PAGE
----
previous next

whereas “freedom” by the side of “valor” produces a kind of antithesis. And as Iphicrates said, “The path of my words leads through the center of the deeds of Chares”; here the metaphor is proportional and the words “through the center” create vividness. Also, to say that one “calls upon dangers to help against dangers” is a vivid metaphor. And Lycoleon on behalf of Chabrias said, “not even reverencing the suppliant attitude of his statue of bronze,”1 a metaphor for the moment, not for all time, but still vivid; for when Chabrias is in danger, the statue intercedes for him, the inanimate becomes animate, the memorial of what he has done for the State. And “in every way studying poorness of spirit,”2 for “studying” a thing implies to increase it.3 And that “reason is a light that God has kindled in the soul,” for both the words reason and light make something clear. “For we do not put an end to wars, but put them off,”4 for both ideas refer to the future—putting off and a peace of such a kind. And again, it is a metaphor to say that such a treaty is “a trophy far more splendid than those gained in war; for the latter are raised in memory of trifling advantages and a single favor of fortune, but the former commemorates the end of the whole war”;5 for both treaty and trophy are signs of victory. Again, that cities also render
a heavy account to the censure of men; for rendering an account6 is a sort of just punishment.

11. We have said that smart sayings are derived from proportional metaphor and expressions which set things before the eyes. We must now explain the meaning of “before the eyes,” and what must be done to produce this. [2] I mean that things are set before the eyes by words that signify actuality. For instance, to say that a good man is “four-square”7 is a metaphor, for both these are complete, but the phrase does not express actuality, whereas “of one having the prime of his life in full bloom”8 does; similarly, “thee, like a sacred animal ranging at will”9 expresses actuality, and in “ Thereupon the Greeks shooting forward with their feet10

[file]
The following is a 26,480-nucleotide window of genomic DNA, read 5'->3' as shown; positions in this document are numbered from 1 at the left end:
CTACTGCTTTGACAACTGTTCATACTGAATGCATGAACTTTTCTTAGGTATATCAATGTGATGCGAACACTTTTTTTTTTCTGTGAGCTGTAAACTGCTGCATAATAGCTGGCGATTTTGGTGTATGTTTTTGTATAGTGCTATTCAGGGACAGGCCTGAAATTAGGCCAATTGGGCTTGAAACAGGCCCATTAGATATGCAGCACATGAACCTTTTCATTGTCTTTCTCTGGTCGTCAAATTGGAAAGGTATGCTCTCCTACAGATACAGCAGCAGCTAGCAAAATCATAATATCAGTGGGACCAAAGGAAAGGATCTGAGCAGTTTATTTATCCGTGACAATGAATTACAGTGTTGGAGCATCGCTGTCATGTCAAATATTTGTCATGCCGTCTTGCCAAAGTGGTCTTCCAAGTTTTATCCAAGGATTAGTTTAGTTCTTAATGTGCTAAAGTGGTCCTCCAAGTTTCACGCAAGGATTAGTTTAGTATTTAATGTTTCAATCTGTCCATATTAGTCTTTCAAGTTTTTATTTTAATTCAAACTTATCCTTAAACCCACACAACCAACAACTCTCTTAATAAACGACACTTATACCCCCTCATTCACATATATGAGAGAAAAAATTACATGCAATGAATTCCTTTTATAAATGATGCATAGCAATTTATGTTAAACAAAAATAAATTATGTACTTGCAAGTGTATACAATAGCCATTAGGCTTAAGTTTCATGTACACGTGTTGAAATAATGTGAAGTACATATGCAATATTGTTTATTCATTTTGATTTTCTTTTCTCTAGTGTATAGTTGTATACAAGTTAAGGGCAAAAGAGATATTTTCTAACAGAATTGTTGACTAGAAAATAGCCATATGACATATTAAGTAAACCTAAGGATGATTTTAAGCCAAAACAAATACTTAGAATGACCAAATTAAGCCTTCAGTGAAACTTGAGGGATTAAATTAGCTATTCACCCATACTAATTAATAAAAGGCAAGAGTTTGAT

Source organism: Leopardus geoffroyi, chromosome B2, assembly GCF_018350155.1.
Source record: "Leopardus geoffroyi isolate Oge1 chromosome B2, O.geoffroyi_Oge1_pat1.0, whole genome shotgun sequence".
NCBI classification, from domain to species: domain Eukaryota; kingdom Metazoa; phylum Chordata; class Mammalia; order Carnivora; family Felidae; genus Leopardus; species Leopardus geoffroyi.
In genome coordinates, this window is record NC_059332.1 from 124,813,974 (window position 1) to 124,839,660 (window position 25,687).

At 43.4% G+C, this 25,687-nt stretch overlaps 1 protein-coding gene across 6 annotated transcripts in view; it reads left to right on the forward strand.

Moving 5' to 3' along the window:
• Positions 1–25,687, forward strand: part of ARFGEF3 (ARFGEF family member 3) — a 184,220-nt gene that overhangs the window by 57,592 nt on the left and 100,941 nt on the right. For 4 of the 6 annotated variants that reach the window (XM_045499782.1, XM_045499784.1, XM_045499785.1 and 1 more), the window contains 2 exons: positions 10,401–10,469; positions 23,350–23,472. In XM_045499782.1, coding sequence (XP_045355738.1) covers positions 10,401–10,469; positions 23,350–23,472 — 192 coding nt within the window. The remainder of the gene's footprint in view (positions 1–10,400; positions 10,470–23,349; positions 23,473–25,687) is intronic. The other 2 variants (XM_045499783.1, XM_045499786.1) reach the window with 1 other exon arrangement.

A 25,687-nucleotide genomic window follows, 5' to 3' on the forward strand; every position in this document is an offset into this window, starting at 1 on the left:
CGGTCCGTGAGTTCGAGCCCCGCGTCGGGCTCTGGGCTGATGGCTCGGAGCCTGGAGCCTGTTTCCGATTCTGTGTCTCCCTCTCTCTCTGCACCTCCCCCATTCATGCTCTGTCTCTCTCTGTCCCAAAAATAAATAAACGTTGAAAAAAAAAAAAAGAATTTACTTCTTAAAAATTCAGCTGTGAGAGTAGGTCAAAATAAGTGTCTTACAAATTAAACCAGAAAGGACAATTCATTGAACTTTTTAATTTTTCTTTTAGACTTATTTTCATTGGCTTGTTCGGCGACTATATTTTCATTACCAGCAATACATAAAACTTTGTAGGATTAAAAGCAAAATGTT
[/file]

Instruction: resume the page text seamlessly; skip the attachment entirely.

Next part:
” the word “shooting” contains both actuality and metaphor. [3] And as Homer often, by making use of metaphor, speaks of inanimate things as if they were animate; and it is to creating actuality in all such cases that his popularity is due, as in the following examples: “ Again the ruthless stone rolled down to the plain.11

” “ The arrow flew.12

” “ [The arrow] eager to fly [towards the crowd].13

1 The statue of Chabrias, erected after one of his victories, represented him as kneeling on the ground, the position which he had ordered his soldiers to take up when awaiting the enemy. The statue was in the agora and could be seen from the court. Lycoleon points to it, and bases his appeal on its suppliant attitude.

2 Isoc. 4.151.

3 Metaphor from species to genus (10.7, first note.), “studying” being a species of “increasing.” As a rule one studies to increase some good quality, not a bad one.

4 Isoc. 4.172.

5 Isoc. 4.180 (apparently from memory).

6 εὔθυνα (see 10.7, third note) further implies the punishment for an unsatisfactory statement of accounts.

7 Simonides, frag. 5 (P.L.G. 2.). Both a good man and a square are complete as far as they go, but they do not express actuality.

8 Isoc. 5.10.

9 Isoc. 5.127. This speech is an appeal to Philip to lead the Greeks against Persia. As a sacred animal could roam where it pleased within the precincts of its temple, so Philip could claim the whole of Greece as his fatherland, while other descendants of Heracles (whom Isocrates calls the author of Philip's line) were tied down and their outlook narrowed by the laws and constitution of the city in which they dwelt.

10 Eur. IA 80, with δορί for ποσίν.

11 Hom. Od. 11.598, with ἔπειτα πέδονδε for ἐπὶ δάπεδόνδε.

12 Hom. Il. 13.587.

13 Hom. Il. 4.126.

Creative Commons License
This work is licensed under a Creative Commons Attribution-ShareAlike 3.0 United States License.

An XML version of this text is available for download, with the additional restriction that you offer Perseus any modifications you make. Perseus provides credit for all accepted changes, storing new additions in a versioning system.

load focus Greek (W. D. Ross, 1959)
hide Places (automatically extracted)

View a map of the most frequently mentioned places in this document.

Sort places alphabetically, as they appear on the page, by frequency
Click on a place to search for it in this document.
Persia (Iran) (1)
Greece (Greece) (1)

Download Pleiades ancient places geospacial dataset for this text.

hide Display Preferences
Greek Display:
Arabic Display:
View by Default:
Browse Bar: